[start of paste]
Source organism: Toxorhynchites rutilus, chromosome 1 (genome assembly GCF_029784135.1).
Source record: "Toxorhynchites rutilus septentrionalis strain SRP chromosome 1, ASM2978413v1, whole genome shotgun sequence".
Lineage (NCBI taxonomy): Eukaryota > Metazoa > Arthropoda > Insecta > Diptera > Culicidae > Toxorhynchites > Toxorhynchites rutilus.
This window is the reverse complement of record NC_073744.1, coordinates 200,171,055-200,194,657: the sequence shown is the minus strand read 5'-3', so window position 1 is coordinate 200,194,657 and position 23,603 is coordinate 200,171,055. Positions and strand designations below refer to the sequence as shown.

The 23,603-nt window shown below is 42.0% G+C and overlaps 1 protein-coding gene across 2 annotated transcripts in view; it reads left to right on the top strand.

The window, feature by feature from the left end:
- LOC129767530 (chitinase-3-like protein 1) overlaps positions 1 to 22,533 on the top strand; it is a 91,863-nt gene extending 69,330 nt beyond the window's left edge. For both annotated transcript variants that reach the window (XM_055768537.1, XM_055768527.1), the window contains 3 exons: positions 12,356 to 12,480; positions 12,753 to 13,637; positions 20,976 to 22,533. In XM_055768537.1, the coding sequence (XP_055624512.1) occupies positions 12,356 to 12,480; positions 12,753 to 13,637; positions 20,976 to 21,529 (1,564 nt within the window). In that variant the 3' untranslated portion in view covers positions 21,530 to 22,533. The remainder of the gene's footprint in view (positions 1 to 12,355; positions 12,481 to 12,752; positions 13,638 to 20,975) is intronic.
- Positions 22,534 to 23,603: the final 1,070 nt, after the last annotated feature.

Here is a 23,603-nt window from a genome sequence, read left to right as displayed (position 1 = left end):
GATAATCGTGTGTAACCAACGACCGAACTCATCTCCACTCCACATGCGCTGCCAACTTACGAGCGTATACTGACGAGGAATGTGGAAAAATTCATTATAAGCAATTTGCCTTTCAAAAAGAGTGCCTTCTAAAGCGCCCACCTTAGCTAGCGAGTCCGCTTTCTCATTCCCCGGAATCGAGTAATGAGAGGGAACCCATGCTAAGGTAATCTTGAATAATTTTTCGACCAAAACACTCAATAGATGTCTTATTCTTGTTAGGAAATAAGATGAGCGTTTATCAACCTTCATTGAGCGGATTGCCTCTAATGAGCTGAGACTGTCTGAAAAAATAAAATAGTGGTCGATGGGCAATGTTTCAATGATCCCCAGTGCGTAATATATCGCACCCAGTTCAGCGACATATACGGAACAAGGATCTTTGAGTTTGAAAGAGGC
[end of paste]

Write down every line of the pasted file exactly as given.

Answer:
Source organism: Toxorhynchites rutilus, chromosome 1 (genome assembly GCF_029784135.1).
Source record: "Toxorhynchites rutilus septentrionalis strain SRP chromosome 1, ASM2978413v1, whole genome shotgun sequence".
Lineage (NCBI taxonomy): Eukaryota > Metazoa > Arthropoda > Insecta > Diptera > Culicidae > Toxorhynchites > Toxorhynchites rutilus.
This window is the reverse complement of record NC_073744.1, coordinates 200,171,055-200,194,657: the sequence shown is the minus strand read 5'-3', so window position 1 is coordinate 200,194,657 and position 23,603 is coordinate 200,171,055. Positions and strand designations below refer to the sequence as shown.

The 23,603-nt window shown below is 42.0% G+C and overlaps 1 protein-coding gene across 2 annotated transcripts in view; it reads left to right on the top strand.

The window, feature by feature from the left end:
- LOC129767530 (chitinase-3-like protein 1) overlaps positions 1 to 22,533 on the top strand; it is a 91,863-nt gene extending 69,330 nt beyond the window's left edge. For both annotated transcript variants that reach the window (XM_055768537.1, XM_055768527.1), the window contains 3 exons: positions 12,356 to 12,480; positions 12,753 to 13,637; positions 20,976 to 22,533. In XM_055768537.1, the coding sequence (XP_055624512.1) occupies positions 12,356 to 12,480; positions 12,753 to 13,637; positions 20,976 to 21,529 (1,564 nt within the window). In that variant the 3' untranslated portion in view covers positions 21,530 to 22,533. The remainder of the gene's footprint in view (positions 1 to 12,355; positions 12,481 to 12,752; positions 13,638 to 20,975) is intronic.
- Positions 22,534 to 23,603: the final 1,070 nt, after the last annotated feature.

Here is a 23,603-nt window from a genome sequence, read left to right as displayed (position 1 = left end):
GATAATCGTGTGTAACCAACGACCGAACTCATCTCCACTCCACATGCGCTGCCAACTTACGAGCGTATACTGACGAGGAATGTGGAAAAATTCATTATAAGCAATTTGCCTTTCAAAAAGAGTGCCTTCTAAAGCGCCCACCTTAGCTAGCGAGTCCGCTTTCTCATTCCCCGGAATCGAGTAATGAGAGGGAACCCATGCTAAGGTAATCTTGAATAATTTTTCGACCAAAACACTCAATAGATGTCTTATTCTTGTTAGGAAATAAGATGAGCGTTTATCAACCTTCATTGAGCGGATTGCCTCTAATGAGCTGAGACTGTCTGAAAAAATAAAATAGTGGTCGATGGGCAATGTTTCAATGATCCCCAGTGCGTAATATATCGCACCCAGTTCAGCGACATATACGGAACAAGGATCTTTGAGTTTGAAAGAGGC